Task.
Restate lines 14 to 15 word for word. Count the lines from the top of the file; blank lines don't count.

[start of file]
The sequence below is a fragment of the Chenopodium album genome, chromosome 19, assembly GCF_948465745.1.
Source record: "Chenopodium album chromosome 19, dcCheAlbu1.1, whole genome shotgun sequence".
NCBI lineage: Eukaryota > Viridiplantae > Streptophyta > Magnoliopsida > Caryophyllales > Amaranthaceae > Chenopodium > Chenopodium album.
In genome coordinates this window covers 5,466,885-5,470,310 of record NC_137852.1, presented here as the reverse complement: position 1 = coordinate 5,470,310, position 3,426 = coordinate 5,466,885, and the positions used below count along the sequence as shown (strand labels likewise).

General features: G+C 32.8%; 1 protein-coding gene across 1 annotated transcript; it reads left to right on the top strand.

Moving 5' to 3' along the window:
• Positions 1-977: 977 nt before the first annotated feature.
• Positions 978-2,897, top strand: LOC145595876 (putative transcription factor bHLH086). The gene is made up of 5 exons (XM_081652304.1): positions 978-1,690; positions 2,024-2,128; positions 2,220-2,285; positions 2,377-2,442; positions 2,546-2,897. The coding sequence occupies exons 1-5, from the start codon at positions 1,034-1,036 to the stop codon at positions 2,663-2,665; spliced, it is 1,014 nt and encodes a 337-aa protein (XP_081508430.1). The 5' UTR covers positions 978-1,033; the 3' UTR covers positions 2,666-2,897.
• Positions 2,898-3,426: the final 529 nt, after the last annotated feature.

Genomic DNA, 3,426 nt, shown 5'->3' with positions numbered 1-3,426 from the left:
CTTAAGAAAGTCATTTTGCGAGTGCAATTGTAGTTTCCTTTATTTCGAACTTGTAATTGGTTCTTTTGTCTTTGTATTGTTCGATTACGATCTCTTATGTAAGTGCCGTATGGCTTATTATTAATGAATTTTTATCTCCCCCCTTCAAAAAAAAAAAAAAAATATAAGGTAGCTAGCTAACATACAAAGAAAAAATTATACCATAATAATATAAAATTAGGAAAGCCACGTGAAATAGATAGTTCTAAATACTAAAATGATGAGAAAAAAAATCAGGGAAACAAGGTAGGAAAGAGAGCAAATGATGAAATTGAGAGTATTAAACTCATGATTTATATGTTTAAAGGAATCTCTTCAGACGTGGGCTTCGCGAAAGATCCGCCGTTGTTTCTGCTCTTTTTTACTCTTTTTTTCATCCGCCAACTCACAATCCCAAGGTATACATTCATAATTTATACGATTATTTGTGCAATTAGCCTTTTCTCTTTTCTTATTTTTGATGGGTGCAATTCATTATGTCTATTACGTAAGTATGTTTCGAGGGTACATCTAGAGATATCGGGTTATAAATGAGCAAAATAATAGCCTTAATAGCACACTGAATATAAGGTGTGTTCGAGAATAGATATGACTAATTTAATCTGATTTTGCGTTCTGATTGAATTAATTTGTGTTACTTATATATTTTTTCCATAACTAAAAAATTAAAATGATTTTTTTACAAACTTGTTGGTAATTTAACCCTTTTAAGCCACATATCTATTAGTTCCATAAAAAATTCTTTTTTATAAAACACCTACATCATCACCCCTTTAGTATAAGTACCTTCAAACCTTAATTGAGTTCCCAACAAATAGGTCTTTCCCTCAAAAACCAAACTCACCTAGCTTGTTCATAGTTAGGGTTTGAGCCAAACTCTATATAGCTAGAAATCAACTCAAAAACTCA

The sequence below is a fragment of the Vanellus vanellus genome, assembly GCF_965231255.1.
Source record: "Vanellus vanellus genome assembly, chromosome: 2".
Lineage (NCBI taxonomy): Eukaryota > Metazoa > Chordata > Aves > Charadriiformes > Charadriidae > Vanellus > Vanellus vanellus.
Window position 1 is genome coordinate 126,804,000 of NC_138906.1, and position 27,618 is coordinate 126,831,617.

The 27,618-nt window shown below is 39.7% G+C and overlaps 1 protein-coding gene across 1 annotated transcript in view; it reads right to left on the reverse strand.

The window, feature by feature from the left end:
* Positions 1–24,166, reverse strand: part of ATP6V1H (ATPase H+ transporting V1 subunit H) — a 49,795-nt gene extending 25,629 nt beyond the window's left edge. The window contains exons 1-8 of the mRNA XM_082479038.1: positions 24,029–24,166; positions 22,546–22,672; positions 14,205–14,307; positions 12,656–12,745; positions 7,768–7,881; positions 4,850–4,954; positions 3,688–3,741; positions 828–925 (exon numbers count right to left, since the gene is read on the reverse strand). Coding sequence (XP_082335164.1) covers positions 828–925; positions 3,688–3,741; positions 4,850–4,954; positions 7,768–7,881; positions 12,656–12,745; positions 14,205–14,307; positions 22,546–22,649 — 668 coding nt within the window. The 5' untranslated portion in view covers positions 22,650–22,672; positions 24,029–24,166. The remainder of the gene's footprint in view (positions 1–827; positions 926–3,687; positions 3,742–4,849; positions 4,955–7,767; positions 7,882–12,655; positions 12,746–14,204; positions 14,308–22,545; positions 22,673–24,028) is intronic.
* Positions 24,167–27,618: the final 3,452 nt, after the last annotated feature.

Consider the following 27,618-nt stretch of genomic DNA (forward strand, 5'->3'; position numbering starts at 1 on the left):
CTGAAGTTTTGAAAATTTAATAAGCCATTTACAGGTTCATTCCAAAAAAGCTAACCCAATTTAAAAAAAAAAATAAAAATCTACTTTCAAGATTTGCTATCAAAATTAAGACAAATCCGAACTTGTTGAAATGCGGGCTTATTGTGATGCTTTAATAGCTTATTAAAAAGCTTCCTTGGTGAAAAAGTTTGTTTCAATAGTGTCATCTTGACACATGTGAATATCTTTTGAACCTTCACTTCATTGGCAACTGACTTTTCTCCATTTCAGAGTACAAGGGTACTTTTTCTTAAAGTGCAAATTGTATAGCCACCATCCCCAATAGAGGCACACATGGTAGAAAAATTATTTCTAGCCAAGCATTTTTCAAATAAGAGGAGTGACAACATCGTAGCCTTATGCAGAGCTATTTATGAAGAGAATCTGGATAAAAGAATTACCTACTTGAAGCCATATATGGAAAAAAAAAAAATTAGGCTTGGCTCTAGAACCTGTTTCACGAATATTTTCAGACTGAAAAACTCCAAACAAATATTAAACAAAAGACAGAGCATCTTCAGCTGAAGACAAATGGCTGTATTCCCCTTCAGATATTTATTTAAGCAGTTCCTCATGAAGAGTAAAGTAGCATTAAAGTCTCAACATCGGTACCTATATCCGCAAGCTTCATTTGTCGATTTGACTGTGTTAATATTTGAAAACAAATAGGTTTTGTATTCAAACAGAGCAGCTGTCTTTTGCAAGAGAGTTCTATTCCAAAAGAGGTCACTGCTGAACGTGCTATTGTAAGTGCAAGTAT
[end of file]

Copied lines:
Lineage (NCBI taxonomy): Eukaryota > Metazoa > Chordata > Aves > Charadriiformes > Charadriidae > Vanellus > Vanellus vanellus.
Window position 1 is genome coordinate 126,804,000 of NC_138906.1, and position 27,618 is coordinate 126,831,617.